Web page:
A few years and several jobs later, Bachelor's degree in hand, I decided that cooking was really the only thing I knew how to do at which I could make a living (legally, anyway). While my friends went off to fancy east coast graduate schools, I went off to a highly touted east coast culinary school. It was there that a long transitional process began. The more I learned about how to make good food, the more I began to notice what ingredients were required in the recipe for quality.
The first ingredient is freshness. This does not simply mean fresh as in "not spoiled." It means that a tomato picked off the vine right outside the restaurant?s kitchen the same August day that it is served with a little olive oil and basil is going to taste a lot better than the Mexican tomato picked green in January and gas-ripened in train cars on the way to Chicago. It also has the coincidental benefit of requiring far less energy to produce it.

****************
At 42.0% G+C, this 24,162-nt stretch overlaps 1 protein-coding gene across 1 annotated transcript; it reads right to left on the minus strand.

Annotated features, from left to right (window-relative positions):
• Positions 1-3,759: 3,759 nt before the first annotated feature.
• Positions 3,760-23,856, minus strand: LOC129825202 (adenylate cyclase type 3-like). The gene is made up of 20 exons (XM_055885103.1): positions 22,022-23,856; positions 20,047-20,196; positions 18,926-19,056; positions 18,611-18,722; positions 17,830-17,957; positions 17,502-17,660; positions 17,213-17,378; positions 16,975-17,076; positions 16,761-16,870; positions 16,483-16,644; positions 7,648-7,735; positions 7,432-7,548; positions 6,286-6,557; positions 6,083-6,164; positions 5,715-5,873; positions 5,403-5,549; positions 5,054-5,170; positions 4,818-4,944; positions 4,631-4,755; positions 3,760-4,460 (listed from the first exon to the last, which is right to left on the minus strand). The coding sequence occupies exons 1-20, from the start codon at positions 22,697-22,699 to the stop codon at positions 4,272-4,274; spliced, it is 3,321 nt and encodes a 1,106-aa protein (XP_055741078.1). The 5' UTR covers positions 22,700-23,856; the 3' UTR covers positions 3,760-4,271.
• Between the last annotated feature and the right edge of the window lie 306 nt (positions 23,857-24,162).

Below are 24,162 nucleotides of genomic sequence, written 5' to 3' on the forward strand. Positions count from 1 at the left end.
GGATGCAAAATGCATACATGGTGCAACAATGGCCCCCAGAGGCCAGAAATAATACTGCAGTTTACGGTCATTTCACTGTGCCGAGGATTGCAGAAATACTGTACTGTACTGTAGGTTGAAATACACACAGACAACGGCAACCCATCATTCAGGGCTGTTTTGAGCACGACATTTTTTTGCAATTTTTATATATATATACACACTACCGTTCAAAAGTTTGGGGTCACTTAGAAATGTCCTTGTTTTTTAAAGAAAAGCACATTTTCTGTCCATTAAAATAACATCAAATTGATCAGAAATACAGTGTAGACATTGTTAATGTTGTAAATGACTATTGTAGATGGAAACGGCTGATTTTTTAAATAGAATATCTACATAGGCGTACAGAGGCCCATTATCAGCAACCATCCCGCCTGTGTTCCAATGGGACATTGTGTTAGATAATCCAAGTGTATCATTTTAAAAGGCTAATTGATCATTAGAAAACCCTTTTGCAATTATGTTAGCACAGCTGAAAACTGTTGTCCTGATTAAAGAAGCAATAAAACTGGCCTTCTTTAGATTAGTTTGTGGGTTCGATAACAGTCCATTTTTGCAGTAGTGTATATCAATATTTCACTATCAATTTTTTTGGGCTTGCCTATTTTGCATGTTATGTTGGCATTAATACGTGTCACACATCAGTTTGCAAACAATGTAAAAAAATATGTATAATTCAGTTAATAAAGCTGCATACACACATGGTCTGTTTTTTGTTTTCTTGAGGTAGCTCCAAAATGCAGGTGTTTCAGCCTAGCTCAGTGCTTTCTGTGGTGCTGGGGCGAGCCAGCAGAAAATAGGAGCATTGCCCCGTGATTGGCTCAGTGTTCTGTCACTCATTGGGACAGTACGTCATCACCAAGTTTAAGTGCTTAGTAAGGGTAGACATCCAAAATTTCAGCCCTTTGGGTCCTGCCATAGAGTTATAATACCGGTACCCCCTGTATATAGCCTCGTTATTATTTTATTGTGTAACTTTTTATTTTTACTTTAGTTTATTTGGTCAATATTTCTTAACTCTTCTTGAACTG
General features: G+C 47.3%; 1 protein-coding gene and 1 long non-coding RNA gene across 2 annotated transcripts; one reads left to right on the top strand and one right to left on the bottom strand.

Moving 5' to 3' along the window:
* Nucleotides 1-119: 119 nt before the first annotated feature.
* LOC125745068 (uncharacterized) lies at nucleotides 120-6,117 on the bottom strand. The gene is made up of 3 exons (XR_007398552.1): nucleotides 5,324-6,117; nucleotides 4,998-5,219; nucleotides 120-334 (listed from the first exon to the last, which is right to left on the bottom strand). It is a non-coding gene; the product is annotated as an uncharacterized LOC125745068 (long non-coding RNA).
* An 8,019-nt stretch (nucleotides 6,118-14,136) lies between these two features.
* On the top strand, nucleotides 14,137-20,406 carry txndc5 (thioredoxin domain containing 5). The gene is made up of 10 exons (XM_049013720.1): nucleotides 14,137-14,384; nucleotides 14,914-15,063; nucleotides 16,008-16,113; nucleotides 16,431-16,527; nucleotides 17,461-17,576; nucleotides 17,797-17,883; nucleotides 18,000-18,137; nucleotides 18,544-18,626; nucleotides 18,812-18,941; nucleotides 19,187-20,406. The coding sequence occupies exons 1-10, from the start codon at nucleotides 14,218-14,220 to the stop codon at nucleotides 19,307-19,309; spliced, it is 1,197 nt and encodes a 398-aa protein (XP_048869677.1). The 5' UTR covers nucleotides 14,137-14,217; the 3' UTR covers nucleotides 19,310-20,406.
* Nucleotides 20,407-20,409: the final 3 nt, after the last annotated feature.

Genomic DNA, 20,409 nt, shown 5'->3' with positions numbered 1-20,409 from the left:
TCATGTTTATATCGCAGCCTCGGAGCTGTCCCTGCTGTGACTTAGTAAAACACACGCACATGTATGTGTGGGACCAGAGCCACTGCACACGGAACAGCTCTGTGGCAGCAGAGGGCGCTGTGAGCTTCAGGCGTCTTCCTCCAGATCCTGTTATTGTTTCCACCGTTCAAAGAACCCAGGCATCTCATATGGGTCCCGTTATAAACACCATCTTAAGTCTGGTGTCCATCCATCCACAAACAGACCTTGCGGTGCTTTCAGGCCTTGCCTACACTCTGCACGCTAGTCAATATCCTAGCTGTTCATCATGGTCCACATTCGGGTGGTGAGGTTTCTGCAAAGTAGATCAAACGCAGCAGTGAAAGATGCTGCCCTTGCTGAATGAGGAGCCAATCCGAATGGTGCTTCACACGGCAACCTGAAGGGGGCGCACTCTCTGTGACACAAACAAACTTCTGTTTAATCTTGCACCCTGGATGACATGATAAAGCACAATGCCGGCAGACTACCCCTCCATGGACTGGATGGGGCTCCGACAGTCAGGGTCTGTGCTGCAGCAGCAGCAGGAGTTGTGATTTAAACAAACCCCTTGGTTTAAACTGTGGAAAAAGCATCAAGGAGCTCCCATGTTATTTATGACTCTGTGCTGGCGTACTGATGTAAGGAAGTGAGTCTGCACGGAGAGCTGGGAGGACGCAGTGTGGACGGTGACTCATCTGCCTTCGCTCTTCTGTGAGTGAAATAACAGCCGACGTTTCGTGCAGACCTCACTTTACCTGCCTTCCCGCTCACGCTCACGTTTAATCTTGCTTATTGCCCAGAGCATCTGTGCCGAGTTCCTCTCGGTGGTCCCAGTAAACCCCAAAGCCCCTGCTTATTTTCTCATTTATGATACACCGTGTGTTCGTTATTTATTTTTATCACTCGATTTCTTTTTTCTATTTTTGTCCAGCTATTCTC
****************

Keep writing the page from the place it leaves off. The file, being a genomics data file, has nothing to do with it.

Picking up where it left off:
The next ingredient is tradition. New, innovative cuisine has swept the U.S. over the last 50 years based on the efforts of visionaries like James Beard, Julia Child and Alice Waters. In the last 15 years, people like Thomas Keller of the French Laundry in California have helped make the U.S. the home of the best restaurants in the world. All of them base everything they do on real, classical foundations.
Most importantly, this recipe for quality requires love. Love and respect not just for the preparation of the dish, but for the source of the ingredients, the farmers that produced the them, and the people who are going to enjoy that meal. If you cook without passion, the best ingredients will not help you.